You likely already have information about your target market and buyer personas. Use this information to guide the first decisions regarding your jewelry displays. Remember, you want your branding consistent throughout your advertising and retail store – your displays are no exception.
Rotate Your Displays Based on the Season
Fashion trends evolve throughout the season and so should your displays. Here’s an example: Fall colors tend to be earth-toned, which can be dull on displays intended for bolder, more colorful pieces.
It’s fine to use the same jewelry racks and pieces throughout the year, but consider tailoring one section of your store – like your window display – to the themes throughout the year. While fall’s earth tones may benefit from glass or silver displays, the cool tones that come with winter look best on black or velour displays. The key is to keep the season’s trends in the back of your mind as you create seasonal displays.
Light, Color, and Visual Interest
Creating a jewelry display is all about communicating a mood. Your lighting and color scheme will help make your jewelry shine and entice your customers to buy.
A good rule of thumb is to look at what the biggest brands are doing in your industry. For example, if you sell high-end jewelry, spend some time researching Tiffany & Co.; it uses a lot of glass, white, and bright lighting, with splashes of its trademark robin’s egg blue. This allows Tiffany to stay true to its brand, but it also lets the dazzling jewelry speak for itself with little interference.
If you’re in the business of selling trendy fashion jewelry that’s not premium or high end, you can have a little more fun displaying it. Think outside traditional glass displays and put jewelry racks on top of artfully stacked wooden boxes or on a mixed media piece, for example.
Distributing Jewelry Throughout Your Store
Walk through your nearest department store, and you’ll likely spot a few themes: There’s men’s clothing and women’s clothing, and those departments are lumped together by dresses, casual bottoms, dress bottoms, and so on. Your jewelry store should be no different. Organizing your jewelry displays by theme will create an interesting shopping experience, but the theme itself is up to you. Here are a couple of considerations:
- Group by product category. For example, situate earrings in one area, bracelets in another, necklaces and rings in a third. This may make finding products easier, but it could limit browsing or impulse buys.
- Avoid putting all your best-selling merchandise together in an artful display, even though it seems like a natural impulse. Instead, put “hidden gems” throughout the store, which will keep your customers moving from one display to the next. You don’t want customers to see your most attractive offerings, only be struck with decision paralysis. In retail, this is a “choice paradox,” and it can actually have a negative effect on your sales.
- Have “employee recommendations” throughout the store. You hired your employees because they were responsible, creative individuals with a passion for jewelry. Why not use that to your advantage? Have employees choose their favorite seasonal piece and do a little write-up about what they love about it and how they suggest wearing it. This keeps both your customer and employee engaged in your store – a win-win!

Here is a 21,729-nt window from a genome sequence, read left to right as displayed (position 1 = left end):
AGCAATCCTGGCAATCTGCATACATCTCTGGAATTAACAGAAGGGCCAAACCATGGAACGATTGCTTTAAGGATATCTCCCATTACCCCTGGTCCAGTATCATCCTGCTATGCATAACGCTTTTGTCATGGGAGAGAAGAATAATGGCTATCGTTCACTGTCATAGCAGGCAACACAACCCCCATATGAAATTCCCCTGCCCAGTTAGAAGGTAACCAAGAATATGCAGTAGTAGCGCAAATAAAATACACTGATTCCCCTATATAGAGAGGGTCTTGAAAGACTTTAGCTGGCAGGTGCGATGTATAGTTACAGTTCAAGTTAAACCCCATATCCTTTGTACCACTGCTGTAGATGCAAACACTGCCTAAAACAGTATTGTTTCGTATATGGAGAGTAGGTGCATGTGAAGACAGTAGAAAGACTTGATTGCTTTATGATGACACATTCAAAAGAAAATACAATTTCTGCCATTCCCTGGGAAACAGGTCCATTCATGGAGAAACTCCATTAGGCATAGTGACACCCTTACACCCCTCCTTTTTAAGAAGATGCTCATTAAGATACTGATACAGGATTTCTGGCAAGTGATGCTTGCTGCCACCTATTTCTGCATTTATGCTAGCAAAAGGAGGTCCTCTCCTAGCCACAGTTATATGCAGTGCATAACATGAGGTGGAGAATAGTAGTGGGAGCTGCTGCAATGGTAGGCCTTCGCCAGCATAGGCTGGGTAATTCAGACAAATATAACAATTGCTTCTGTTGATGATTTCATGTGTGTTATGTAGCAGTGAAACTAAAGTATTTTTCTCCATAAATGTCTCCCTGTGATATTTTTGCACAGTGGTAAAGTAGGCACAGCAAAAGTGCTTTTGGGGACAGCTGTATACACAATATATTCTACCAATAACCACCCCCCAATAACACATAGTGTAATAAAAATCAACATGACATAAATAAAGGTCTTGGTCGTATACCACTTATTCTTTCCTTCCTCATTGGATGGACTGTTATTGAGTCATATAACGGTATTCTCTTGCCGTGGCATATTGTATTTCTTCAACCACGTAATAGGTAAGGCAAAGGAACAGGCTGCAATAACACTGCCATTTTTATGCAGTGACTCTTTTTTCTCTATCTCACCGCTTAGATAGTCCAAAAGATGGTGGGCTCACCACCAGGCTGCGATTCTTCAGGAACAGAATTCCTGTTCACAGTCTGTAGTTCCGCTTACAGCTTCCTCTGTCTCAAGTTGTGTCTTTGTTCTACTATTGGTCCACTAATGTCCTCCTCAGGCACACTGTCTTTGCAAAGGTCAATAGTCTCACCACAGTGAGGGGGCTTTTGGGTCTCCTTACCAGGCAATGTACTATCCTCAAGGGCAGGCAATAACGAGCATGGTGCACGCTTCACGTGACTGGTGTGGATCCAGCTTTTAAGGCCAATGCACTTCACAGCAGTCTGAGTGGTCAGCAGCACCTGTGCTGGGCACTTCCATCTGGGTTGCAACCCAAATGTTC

As far as display pieces go, look at magazines for stores that are similar to your own. Shadow boxes and racks work well, as varying heights create visual interest. If you’re interested in a more minimalist design, choose products that match and give your displays a sense of uniformity.
Making the Most of Your Available Space
The square footage of your store isn’t the same as your available space. On average, stores lose up to 40% of their available space because of office space, back rooms, restrooms, and other facilities. Jewelry display cases, on the other hand, only take up about 10% of total square footage.
To display as much inventory as possible, some stores think they’re making the most of their space by investing in many showcases. Unfortunately, this leads to visual confusion. Rather than relying on rows and rows of showcases – which leads to the choice paradox we talked about earlier – choose one focal point for your display, and use key areas of interest to guide a shopper from one area to the next.
One easy way to create key areas of interest is to incorporate props. This also helps evoke your brand theme and construct a shopping experience. Here’s an example: If your store sells vintage pieces, displaying a broach on top of a vintage leather-bound book will transport your customer to the era in which it was made. Old newspapers or postcards also work well for vintage pieces.
While props can tie your displays together, be wary of using too many. Remember, you want your jewelry to steal the show.
The Little Details
Finally, the finishing touches will accent your retail jewelry display and make customers return to your store again and again. Your store’s scent may be more important in evoking a mood than you might think. If your store is minimalist in design and sells high-end merchandise, your best bet will be clean scents like cotton or linen. If, on the other hand, you sell fashion jewelry and rotate merchandise based on the trends of the season, you can have a little more fun with scents (think plumeria, citrus, or cherry blossom). Vintage stores will thrive with smells of warm vanilla or sandalwood.
Your playlist can also create an experience. Some owners choose to tune into the local radio, while others rely on classic crooners or even ’80s love ballads. Whatever music you choose, make sure it’s in line with your store’s brand.
The Final Word
Creating a jewelry display requires careful consideration of your brand, your target audience, and your goals as a company. Using a variety of techniques will keep your customers engaged and moving from display to display throughout the store. Using a mix of materials can maintain visual interest. Using the techniques we’ve outlined above, you not only entice a customer into a sale – but many more in the years to come. Happy selling!